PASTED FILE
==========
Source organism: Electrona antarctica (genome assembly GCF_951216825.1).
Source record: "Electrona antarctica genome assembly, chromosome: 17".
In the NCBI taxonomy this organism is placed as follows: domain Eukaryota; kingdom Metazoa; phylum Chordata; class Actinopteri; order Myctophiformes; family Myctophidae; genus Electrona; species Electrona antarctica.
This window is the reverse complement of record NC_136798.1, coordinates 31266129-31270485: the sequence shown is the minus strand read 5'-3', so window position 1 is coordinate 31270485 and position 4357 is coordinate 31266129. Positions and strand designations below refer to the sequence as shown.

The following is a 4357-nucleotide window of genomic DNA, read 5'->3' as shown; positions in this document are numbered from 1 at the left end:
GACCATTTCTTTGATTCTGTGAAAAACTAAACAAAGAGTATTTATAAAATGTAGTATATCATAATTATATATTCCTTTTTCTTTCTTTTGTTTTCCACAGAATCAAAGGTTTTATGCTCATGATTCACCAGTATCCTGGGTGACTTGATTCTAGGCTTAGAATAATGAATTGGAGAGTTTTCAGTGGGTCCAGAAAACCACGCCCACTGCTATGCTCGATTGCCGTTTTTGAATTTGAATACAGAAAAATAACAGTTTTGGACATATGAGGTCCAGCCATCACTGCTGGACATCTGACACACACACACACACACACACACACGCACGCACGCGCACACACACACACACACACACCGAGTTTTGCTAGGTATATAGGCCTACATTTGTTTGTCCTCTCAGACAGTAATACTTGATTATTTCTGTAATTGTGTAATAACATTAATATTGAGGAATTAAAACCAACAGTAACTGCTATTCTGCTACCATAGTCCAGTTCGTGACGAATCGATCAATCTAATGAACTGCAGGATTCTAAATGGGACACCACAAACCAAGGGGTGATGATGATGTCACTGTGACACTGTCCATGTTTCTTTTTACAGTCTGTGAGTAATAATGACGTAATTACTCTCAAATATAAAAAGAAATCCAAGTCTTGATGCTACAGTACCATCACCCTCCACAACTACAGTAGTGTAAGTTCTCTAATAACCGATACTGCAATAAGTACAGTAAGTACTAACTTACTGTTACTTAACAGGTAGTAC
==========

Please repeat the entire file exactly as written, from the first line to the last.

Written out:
Source organism: Electrona antarctica (genome assembly GCF_951216825.1).
Source record: "Electrona antarctica genome assembly, chromosome: 17".
In the NCBI taxonomy this organism is placed as follows: domain Eukaryota; kingdom Metazoa; phylum Chordata; class Actinopteri; order Myctophiformes; family Myctophidae; genus Electrona; species Electrona antarctica.
This window is the reverse complement of record NC_136798.1, coordinates 31266129-31270485: the sequence shown is the minus strand read 5'-3', so window position 1 is coordinate 31270485 and position 4357 is coordinate 31266129. Positions and strand designations below refer to the sequence as shown.

The following is a 4357-nucleotide window of genomic DNA, read 5'->3' as shown; positions in this document are numbered from 1 at the left end:
GACCATTTCTTTGATTCTGTGAAAAACTAAACAAAGAGTATTTATAAAATGTAGTATATCATAATTATATATTCCTTTTTCTTTCTTTTGTTTTCCACAGAATCAAAGGTTTTATGCTCATGATTCACCAGTATCCTGGGTGACTTGATTCTAGGCTTAGAATAATGAATTGGAGAGTTTTCAGTGGGTCCAGAAAACCACGCCCACTGCTATGCTCGATTGCCGTTTTTGAATTTGAATACAGAAAAATAACAGTTTTGGACATATGAGGTCCAGCCATCACTGCTGGACATCTGACACACACACACACACACACACACACGCACGCACGCGCACACACACACACACACACACCGAGTTTTGCTAGGTATATAGGCCTACATTTGTTTGTCCTCTCAGACAGTAATACTTGATTATTTCTGTAATTGTGTAATAACATTAATATTGAGGAATTAAAACCAACAGTAACTGCTATTCTGCTACCATAGTCCAGTTCGTGACGAATCGATCAATCTAATGAACTGCAGGATTCTAAATGGGACACCACAAACCAAGGGGTGATGATGATGTCACTGTGACACTGTCCATGTTTCTTTTTACAGTCTGTGAGTAATAATGACGTAATTACTCTCAAATATAAAAAGAAATCCAAGTCTTGATGCTACAGTACCATCACCCTCCACAACTACAGTAGTGTAAGTTCTCTAATAACCGATACTGCAATAAGTACAGTAAGTACTAACTTACTGTTACTTAACAGGTAGTAC